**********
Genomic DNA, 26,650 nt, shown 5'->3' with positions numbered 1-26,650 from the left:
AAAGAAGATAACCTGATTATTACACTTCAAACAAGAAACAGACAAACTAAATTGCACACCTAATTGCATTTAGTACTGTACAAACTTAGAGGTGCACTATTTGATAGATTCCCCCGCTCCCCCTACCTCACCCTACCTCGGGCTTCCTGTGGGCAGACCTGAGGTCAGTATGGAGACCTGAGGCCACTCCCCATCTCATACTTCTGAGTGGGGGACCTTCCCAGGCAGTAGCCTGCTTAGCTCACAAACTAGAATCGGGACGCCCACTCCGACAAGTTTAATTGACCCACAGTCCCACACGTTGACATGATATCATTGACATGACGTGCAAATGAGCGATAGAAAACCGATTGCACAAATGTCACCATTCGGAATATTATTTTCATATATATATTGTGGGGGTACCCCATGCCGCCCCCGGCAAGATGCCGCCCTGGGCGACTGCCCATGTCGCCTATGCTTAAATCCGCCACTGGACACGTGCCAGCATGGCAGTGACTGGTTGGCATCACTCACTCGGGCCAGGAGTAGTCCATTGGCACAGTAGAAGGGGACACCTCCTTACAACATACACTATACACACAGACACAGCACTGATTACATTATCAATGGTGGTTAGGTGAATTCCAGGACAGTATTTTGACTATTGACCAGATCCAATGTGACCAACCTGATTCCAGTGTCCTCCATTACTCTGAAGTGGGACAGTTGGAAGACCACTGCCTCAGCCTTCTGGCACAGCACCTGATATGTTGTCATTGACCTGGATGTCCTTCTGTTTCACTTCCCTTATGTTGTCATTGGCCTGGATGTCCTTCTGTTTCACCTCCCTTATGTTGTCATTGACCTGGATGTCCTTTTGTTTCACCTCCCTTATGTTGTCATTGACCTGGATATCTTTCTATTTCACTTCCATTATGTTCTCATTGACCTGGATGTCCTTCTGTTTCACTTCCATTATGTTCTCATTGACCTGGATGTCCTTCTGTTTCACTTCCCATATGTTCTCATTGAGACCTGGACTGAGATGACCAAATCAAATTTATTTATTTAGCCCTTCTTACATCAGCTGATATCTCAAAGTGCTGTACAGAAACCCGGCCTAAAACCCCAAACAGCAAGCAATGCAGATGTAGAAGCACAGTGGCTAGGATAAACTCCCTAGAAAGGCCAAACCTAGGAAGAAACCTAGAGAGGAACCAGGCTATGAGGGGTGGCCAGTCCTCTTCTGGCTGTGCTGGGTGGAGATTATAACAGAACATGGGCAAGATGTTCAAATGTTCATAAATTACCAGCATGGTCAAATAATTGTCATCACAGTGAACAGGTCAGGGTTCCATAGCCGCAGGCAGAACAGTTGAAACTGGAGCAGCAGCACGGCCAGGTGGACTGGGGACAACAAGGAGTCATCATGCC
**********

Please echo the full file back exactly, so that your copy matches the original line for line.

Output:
Genomic DNA, 26,650 nt, shown 5'->3' with positions numbered 1-26,650 from the left:
AAAGAAGATAACCTGATTATTACACTTCAAACAAGAAACAGACAAACTAAATTGCACACCTAATTGCATTTAGTACTGTACAAACTTAGAGGTGCACTATTTGATAGATTCCCCCGCTCCCCCTACCTCACCCTACCTCGGGCTTCCTGTGGGCAGACCTGAGGTCAGTATGGAGACCTGAGGCCACTCCCCATCTCATACTTCTGAGTGGGGGACCTTCCCAGGCAGTAGCCTGCTTAGCTCACAAACTAGAATCGGGACGCCCACTCCGACAAGTTTAATTGACCCACAGTCCCACACGTTGACATGATATCATTGACATGACGTGCAAATGAGCGATAGAAAACCGATTGCACAAATGTCACCATTCGGAATATTATTTTCATATATATATTGTGGGGGTACCCCATGCCGCCCCCGGCAAGATGCCGCCCTGGGCGACTGCCCATGTCGCCTATGCTTAAATCCGCCACTGGACACGTGCCAGCATGGCAGTGACTGGTTGGCATCACTCACTCGGGCCAGGAGTAGTCCATTGGCACAGTAGAAGGGGACACCTCCTTACAACATACACTATACACACAGACACAGCACTGATTACATTATCAATGGTGGTTAGGTGAATTCCAGGACAGTATTTTGACTATTGACCAGATCCAATGTGACCAACCTGATTCCAGTGTCCTCCATTACTCTGAAGTGGGACAGTTGGAAGACCACTGCCTCAGCCTTCTGGCACAGCACCTGATATGTTGTCATTGACCTGGATGTCCTTCTGTTTCACTTCCCTTATGTTGTCATTGGCCTGGATGTCCTTCTGTTTCACCTCCCTTATGTTGTCATTGACCTGGATGTCCTTTTGTTTCACCTCCCTTATGTTGTCATTGACCTGGATATCTTTCTATTTCACTTCCATTATGTTCTCATTGACCTGGATGTCCTTCTGTTTCACTTCCATTATGTTCTCATTGACCTGGATGTCCTTCTGTTTCACTTCCCATATGTTCTCATTGAGACCTGGACTGAGATGACCAAATCAAATTTATTTATTTAGCCCTTCTTACATCAGCTGATATCTCAAAGTGCTGTACAGAAACCCGGCCTAAAACCCCAAACAGCAAGCAATGCAGATGTAGAAGCACAGTGGCTAGGATAAACTCCCTAGAAAGGCCAAACCTAGGAAGAAACCTAGAGAGGAACCAGGCTATGAGGGGTGGCCAGTCCTCTTCTGGCTGTGCTGGGTGGAGATTATAACAGAACATGGGCAAGATGTTCAAATGTTCATAAATTACCAGCATGGTCAAATAATTGTCATCACAGTGAACAGGTCAGGGTTCCATAGCCGCAGGCAGAACAGTTGAAACTGGAGCAGCAGCACGGCCAGGTGGACTGGGGACAACAAGGAGTCATCATGCC